Sometimes talking to an expert isn’t enough, I have to try something out for myself. I started writing a novel about thirteenth century musicians and masons over ten years ago. I know what is going to happen in The Cold Time but I struggle with making it convincing. I’ve read a lot of books, I’ve learnt a new language, I’ve travelled (in total) for five weeks all round the area I’m writing about, so I now know the smells and sounds and I know some little surprising details that please me, but despite having spoken to a stone sculptor I don’t know how my main character Aymar thinks about his craft, how long it takes, which muscles it uses, what are the pleasures, what gets tedious. Until yesterday.
When you’ve been in a relationship for nearly thirty years buying presents can get a bit ‘ho-hum’ the book-CD-DVD-jumper is routine and rarely surprises except occasionally negatively; so, when buried in the arts news email I found a one day stone carving course, I printed off the details, placed it nonchalantly on A’s desk and said, ‘that would make a good Yule gift’.
So I now know that stone carving makes more dust than milling flour, and I understand why medieval masons worked outside in ‘lodges’. The dust gets up your nose, in your eyes and hair and you hands are coated in minutes. This changes several of the scenes I’ve already written, it changes how Aymar moves, what his habitual tics are, what he does first when he gets home, how people interact with him… I understand better which muscles he uses (I had some idea, but it’s different, even so) I understand the level of attention needed and how, when you concentrate on what you are doing, you don’t hear three other people’s hammers hitting their chisels, and the chisels the stone, even though your ears are ringing with it.
I hadn’t given much thought to what I was going to produce, or even if I would produce anything worth taking home, but it turns out that in a day it’s possible to produce something quite respectable, and certainly my fellow learners turned out some stunning work (I particularly liked a paw print caught in stone like a fossil). I’m quietly pleased with my carving, having produced what could be a corbel decoration in one of Aymar’s churches. I found it fascinating working out what to leave and what to take away, what angle to approach a curve, how hard to hit the chisel, how far up the haft of the hammer my hand needed to be.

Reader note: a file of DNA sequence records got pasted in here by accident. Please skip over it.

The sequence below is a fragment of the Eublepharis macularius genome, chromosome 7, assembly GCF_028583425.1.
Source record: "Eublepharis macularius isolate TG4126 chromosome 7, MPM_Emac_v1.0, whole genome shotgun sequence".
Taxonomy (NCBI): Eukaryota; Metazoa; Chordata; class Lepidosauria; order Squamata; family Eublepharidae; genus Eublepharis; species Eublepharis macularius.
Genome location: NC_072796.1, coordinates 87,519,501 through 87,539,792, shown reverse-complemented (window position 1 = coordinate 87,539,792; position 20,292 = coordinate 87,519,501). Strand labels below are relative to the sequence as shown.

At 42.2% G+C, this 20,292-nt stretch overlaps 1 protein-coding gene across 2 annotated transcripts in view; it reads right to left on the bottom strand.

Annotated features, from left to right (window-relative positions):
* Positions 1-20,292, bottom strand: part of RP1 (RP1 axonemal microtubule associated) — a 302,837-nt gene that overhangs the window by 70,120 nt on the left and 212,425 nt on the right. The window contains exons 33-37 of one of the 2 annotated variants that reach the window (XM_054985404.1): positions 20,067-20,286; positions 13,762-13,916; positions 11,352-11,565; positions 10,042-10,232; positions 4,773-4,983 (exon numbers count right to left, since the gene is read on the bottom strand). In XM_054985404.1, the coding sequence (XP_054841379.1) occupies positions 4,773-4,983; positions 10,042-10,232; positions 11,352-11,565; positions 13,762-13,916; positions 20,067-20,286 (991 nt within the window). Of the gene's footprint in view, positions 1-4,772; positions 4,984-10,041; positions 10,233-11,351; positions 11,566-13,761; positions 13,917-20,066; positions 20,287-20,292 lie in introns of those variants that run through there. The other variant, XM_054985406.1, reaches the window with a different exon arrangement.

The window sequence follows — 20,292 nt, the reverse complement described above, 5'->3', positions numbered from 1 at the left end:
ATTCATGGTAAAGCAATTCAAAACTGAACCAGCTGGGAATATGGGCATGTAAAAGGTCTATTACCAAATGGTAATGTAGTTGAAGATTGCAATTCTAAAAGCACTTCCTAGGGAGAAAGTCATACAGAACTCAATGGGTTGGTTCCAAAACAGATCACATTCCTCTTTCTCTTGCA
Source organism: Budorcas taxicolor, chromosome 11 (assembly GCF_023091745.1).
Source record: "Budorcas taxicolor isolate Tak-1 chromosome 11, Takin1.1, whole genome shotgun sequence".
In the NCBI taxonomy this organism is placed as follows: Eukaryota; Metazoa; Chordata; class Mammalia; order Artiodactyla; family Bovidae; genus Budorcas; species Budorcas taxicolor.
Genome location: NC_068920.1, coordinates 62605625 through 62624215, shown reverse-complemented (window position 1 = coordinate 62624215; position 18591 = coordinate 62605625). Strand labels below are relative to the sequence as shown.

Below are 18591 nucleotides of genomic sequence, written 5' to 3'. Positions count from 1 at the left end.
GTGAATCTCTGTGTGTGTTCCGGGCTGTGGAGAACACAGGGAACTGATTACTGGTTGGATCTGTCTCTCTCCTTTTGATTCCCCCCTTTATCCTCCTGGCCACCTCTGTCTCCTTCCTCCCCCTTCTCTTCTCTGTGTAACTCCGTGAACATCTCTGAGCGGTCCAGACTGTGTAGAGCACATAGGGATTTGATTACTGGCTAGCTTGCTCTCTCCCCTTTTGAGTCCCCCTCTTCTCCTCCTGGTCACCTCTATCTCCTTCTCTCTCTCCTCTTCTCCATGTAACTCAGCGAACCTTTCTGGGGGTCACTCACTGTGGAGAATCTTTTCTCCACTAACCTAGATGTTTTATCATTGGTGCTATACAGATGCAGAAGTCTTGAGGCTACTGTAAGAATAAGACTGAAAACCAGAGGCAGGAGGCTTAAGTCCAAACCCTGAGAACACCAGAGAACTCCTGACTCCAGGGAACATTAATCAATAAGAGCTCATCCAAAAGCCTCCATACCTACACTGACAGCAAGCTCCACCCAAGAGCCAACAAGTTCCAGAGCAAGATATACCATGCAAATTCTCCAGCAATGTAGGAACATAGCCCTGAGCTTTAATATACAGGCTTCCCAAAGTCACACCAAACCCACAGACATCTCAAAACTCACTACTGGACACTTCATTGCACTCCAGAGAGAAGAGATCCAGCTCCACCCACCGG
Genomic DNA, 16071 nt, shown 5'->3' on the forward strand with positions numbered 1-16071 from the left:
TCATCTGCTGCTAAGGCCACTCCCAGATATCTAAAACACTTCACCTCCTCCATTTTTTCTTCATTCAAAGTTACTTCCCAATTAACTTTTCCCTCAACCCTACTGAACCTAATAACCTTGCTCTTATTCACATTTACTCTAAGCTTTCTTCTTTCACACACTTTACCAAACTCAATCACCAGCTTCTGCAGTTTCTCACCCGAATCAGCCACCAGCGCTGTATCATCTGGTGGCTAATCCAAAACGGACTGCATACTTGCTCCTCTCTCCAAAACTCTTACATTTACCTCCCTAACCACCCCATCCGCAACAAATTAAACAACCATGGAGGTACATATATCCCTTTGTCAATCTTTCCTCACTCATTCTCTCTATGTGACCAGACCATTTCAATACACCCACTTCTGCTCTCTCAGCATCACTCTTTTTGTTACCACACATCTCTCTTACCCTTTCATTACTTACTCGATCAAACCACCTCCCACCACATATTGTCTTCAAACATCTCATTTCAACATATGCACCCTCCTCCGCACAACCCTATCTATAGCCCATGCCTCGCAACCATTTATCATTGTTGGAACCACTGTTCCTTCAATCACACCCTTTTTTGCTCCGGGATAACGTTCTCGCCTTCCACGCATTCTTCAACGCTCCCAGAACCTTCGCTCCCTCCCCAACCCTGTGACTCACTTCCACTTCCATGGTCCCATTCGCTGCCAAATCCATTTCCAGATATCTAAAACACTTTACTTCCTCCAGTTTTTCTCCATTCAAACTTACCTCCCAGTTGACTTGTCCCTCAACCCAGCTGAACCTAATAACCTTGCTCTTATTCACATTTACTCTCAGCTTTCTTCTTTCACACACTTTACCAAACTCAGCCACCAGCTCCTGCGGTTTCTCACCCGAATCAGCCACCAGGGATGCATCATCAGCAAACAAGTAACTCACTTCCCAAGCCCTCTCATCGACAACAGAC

I took along a reproduction of what I have always thought of as being an angel by the Master of Cabestany, an unknown but distinctive thirteenth century mason, who worked all over the border between Languedoc and what is now Spain. Looking at it closely while comparing my approximation to it, I noticed how the hands are gripping something rather aggressively and I found myself less convinced. the Master tended to carve elongated pointed faces with elongated sloping eyes and over large pointy ears- his angels could be aliens, or monsters, I think my reproduction may actually be a sphinx. It has a lop-sided but fascinating face and it was intriguing trying to replicate it. I ended up over-exaggerating the lopsided thinness, because my urge was to correct it and make it rounder, more even, and I resisted the temptation. What I have now is quite human from one side and very alien from the other, I’m thinking of it as a changeling.
At the time I am writing about, it was the political fashion to make a great deal of meaning from the carvings that cover the churches and abbeys and cathedrals. The Cathars had been crushed by the ‘Crusaders’ from the north, and the west front of the abbey church at St Giles in particular was intended as a message to a subjugated people. I’m not sure anyone told the masons that was what they were meant to be doing or if they did the masons just shrugged and got on with what they wanted to portray- as a result it is full of jokes.
So thanks to A for a first class present! My next gift request is a Rebec, and some lessons in how to play it, so that I can get a feel for that…
Copyright Cherry Potts 2011